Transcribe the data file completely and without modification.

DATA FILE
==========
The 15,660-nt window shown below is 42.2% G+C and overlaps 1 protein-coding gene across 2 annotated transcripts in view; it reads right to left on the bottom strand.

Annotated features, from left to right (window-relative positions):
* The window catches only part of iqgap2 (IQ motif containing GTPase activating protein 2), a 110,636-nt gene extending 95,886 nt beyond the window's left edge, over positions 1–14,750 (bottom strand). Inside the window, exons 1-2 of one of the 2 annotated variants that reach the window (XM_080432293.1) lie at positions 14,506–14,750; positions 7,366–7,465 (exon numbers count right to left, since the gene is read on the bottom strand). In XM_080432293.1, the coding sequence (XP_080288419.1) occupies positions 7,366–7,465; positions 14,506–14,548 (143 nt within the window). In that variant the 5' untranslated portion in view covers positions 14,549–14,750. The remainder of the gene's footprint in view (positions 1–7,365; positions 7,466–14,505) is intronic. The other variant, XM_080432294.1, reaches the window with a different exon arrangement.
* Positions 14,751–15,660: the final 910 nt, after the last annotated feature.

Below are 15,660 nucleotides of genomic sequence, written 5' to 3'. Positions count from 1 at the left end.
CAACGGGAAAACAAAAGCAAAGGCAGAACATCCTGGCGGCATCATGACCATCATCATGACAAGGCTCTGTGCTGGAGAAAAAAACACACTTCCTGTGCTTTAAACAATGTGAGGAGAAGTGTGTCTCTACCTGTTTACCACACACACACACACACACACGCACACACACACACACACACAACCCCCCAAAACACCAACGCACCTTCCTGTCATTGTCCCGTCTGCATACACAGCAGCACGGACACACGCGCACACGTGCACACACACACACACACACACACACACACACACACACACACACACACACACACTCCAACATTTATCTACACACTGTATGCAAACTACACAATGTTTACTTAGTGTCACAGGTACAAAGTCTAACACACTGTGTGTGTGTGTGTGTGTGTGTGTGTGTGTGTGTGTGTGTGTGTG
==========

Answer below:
The 15,660-nt window shown below is 42.2% G+C and overlaps 1 protein-coding gene across 2 annotated transcripts in view; it reads right to left on the bottom strand.

Annotated features, from left to right (window-relative positions):
* The window catches only part of iqgap2 (IQ motif containing GTPase activating protein 2), a 110,636-nt gene extending 95,886 nt beyond the window's left edge, over positions 1–14,750 (bottom strand). Inside the window, exons 1-2 of one of the 2 annotated variants that reach the window (XM_080432293.1) lie at positions 14,506–14,750; positions 7,366–7,465 (exon numbers count right to left, since the gene is read on the bottom strand). In XM_080432293.1, the coding sequence (XP_080288419.1) occupies positions 7,366–7,465; positions 14,506–14,548 (143 nt within the window). In that variant the 5' untranslated portion in view covers positions 14,549–14,750. The remainder of the gene's footprint in view (positions 1–7,365; positions 7,466–14,505) is intronic. The other variant, XM_080432294.1, reaches the window with a different exon arrangement.
* Positions 14,751–15,660: the final 910 nt, after the last annotated feature.

Below are 15,660 nucleotides of genomic sequence, written 5' to 3'. Positions count from 1 at the left end.
CAACGGGAAAACAAAAGCAAAGGCAGAACATCCTGGCGGCATCATGACCATCATCATGACAAGGCTCTGTGCTGGAGAAAAAAACACACTTCCTGTGCTTTAAACAATGTGAGGAGAAGTGTGTCTCTACCTGTTTACCACACACACACACACACACACGCACACACACACACACACACAACCCCCCAAAACACCAACGCACCTTCCTGTCATTGTCCCGTCTGCATACACAGCAGCACGGACACACGCGCACACGTGCACACACACACACACACACACACACACACACACACACACACACACACACACACTCCAACATTTATCTACACACTGTATGCAAACTACACAATGTTTACTTAGTGTCACAGGTACAAAGTCTAACACACTGTGTGTGTGTGTGTGTGTGTGTGTGTGTGTGTGTGTGTGTGTGTG